I hadn’t put in a day’s work in that garden; only reaped its benefits and yet, I couldn’t have been more morose as I was that day. Morose and helpless, for we couldn’t possibly have a garden in the new house.

The only consolation was that the family that was to move into the vacated house and ‘inherit’ the garden promised to ‘take care of it’. It is a different matter that in less than a month the garden was in utter shambles. Despite no knowledge of gardening, in a foolhardy overzealous attempt to further develop the garden, the new occupants ended up overplanting it.

Roses competed with marigolds for air, food, and water. The grass – overwalked and undernourished – dried up and ultimately died. When I visited them again, I was heart-broken to see my beloved garden in its state of utter neglect and disregard. It had seen some glorious days, I comforted myself.

In the fifteen-plus years that we spent in the new house, I was desperate to have some semblance of a garden.  Unfortunately, the lack of space, time, and efforts were a huge deterrent. Every nursery I passed by, every garden I laid my eyes on would revive the urge to have a garden like the one I loved and lost. Someday, I would tell myself with a sense of nostalgia.

And soon, the dream came true. We moved again. This time, I had my heart set on having a spot of green in some part of the house. That I had ample time on my hands and a small balcony attached to my room was a huge bonus.

Within a month of moving into our current house, I’ve been able to create what I call a ‘mini-garden’, even though it is just a row of potted plants lined up in the balcony.

Balcony garden.jpeg

I am excited about connecting with nature and making this small balcony garden my happy place once again.

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    Posted at 12:46h, 14 November Reply

    […] For The Love of Garden – Wandering Soul […]

  • BellyBytes
    Posted at 14:07h, 14 November Reply

    Oh I can imagine your longing for a garden. There’s nothing quite so restful as a garden – a small secluded one like the one in your balcony too. Sadly my own balcony garden had to go after an attack of malaria and dengue…. now we aren’t even allowed to keep flowers in a vase at home! 🙁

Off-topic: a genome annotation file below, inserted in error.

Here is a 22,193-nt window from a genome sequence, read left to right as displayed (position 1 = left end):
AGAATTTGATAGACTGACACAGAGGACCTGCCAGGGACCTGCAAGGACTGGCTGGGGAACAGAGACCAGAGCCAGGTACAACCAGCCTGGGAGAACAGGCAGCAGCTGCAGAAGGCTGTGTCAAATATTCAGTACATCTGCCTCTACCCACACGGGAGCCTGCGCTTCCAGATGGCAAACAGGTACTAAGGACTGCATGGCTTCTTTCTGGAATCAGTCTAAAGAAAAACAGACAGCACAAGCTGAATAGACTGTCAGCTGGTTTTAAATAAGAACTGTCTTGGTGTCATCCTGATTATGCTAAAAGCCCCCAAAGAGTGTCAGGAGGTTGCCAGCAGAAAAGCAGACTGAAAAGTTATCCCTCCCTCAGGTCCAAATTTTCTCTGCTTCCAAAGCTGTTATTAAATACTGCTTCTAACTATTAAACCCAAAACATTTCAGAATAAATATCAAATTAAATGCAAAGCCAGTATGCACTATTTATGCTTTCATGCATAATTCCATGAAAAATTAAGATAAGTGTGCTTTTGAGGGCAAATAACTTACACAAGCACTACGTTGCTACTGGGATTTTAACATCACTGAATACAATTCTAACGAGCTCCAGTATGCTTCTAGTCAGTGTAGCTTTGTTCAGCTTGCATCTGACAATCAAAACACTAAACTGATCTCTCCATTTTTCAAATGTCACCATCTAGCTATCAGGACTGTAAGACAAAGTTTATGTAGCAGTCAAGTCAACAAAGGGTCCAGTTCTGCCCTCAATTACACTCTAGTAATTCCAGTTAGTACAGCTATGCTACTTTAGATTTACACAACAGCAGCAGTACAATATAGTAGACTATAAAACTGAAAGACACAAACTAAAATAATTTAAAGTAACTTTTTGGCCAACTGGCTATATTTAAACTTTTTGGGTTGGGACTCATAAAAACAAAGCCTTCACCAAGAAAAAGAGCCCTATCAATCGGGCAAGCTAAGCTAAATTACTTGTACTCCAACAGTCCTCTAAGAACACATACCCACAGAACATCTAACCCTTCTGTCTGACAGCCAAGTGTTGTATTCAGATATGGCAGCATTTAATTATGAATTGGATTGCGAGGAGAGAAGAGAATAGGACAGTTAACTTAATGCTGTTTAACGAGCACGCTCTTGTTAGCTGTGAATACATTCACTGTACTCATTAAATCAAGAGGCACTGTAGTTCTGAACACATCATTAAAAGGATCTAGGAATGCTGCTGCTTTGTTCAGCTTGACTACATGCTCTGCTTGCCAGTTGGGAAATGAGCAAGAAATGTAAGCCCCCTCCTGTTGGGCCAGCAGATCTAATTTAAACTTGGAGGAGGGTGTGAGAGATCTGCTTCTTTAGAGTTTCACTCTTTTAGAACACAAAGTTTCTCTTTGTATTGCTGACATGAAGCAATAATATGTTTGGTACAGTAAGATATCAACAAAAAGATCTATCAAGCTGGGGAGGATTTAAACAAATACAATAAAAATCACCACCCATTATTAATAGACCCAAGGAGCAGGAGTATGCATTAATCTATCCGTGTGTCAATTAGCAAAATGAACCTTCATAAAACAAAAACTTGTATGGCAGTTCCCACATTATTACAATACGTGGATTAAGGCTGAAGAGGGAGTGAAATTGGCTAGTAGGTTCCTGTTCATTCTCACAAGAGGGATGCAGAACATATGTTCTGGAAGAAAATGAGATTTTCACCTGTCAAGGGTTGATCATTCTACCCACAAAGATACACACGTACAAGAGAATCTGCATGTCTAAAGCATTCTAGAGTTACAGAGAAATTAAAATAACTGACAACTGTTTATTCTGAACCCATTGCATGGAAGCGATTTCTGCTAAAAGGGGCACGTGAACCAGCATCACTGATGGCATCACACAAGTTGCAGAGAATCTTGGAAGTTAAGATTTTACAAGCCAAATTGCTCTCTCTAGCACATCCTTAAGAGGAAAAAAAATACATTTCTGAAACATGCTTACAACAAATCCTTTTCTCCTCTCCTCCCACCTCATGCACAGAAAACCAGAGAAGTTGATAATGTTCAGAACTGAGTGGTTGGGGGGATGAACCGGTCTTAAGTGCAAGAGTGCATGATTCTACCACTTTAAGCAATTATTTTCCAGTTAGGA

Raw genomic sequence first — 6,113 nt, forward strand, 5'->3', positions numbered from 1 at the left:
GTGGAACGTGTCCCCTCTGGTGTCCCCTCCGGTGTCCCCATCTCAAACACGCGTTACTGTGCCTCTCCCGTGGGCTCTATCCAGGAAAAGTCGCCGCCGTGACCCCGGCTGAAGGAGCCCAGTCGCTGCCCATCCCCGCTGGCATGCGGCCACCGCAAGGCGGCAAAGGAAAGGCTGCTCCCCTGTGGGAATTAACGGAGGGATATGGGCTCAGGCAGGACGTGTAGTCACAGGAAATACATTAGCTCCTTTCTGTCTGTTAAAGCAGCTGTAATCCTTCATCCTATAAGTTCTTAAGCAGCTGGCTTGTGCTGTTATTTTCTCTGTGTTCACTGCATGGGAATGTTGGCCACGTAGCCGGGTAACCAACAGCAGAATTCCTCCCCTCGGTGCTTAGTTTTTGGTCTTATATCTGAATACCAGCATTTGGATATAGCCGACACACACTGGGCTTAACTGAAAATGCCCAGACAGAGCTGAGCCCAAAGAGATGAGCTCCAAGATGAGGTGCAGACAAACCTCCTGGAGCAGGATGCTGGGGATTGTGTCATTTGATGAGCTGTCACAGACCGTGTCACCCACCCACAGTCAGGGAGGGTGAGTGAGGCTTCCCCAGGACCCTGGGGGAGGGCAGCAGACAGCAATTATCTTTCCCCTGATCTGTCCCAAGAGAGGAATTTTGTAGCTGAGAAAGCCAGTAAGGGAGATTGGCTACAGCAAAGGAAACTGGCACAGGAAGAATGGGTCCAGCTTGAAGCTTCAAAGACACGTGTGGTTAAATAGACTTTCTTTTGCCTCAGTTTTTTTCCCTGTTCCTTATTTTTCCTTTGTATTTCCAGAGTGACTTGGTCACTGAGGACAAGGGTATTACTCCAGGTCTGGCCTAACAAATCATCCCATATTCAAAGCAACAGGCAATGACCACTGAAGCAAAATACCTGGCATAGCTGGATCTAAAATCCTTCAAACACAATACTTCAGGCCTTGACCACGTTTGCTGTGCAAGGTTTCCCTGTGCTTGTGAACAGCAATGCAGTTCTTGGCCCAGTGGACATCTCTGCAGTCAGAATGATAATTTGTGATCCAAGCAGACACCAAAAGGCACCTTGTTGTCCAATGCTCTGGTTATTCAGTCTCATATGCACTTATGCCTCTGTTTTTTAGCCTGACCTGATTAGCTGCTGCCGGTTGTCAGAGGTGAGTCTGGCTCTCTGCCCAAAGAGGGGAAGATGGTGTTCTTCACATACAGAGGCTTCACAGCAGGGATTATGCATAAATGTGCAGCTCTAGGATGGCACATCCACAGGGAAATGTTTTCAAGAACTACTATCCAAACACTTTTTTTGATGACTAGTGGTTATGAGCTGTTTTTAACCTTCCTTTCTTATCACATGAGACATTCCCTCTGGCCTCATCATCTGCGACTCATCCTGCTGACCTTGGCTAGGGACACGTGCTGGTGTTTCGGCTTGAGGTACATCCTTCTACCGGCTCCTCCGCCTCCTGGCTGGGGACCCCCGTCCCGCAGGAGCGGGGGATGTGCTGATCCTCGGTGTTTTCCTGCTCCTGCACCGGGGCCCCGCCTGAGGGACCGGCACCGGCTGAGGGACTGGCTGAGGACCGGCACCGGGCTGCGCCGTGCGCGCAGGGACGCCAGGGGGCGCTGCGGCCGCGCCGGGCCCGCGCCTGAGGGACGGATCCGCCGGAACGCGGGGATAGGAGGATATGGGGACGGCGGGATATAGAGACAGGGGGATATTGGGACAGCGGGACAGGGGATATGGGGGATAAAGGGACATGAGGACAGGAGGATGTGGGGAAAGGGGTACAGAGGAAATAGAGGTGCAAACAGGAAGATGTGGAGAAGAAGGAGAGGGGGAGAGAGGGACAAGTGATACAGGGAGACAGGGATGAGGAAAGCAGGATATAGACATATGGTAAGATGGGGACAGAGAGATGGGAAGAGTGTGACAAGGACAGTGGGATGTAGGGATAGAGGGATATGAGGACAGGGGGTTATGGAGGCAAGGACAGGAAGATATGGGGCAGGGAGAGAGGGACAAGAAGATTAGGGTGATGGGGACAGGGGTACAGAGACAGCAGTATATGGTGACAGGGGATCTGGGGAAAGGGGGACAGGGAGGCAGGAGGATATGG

• Wandering Soul
      Posted at 16:10h, 14 November Reply

      I can feel your plight. I don’t like cut flowers or artificial flowers either but they could be the closest substitute to having the real thing. Or you could also try Neem or some other mosquito repellant plants.

      • BellyBytes
        Posted at 11:14h, 15 November Reply

        But won’t the neem turn into a tree?

        • Wandering Soul
          Posted at 09:59h, 17 November Reply

          No, you can keep trimming it. Also, keep it in a small container to force its roots to remain compact. You may have to, maybe once in a year or two, trim its roots too.

  • Fatima Humaira
    Posted at 16:41h, 22 November Reply

    Your mini-garden looks great. 🙂 When I moved to a new place, I started with a mini-garden too. I had opted for the hardy ones in beginning, but now I am planning to go for other ones that might need more care. I see a coleus there, it is a very pretty plant. Good luck in your gardening endeavors! 🙂

    • Wandering Soul
      Posted at 18:06h, 22 November Reply

      Thank you so much! Yes, it is a coleus but it is so delicate! I really have to handle it so tenderly, else the leaves drop at the slightest touch. Destroyed one plant earlier, so now being extra cautious with this one. Thank you again. 🙂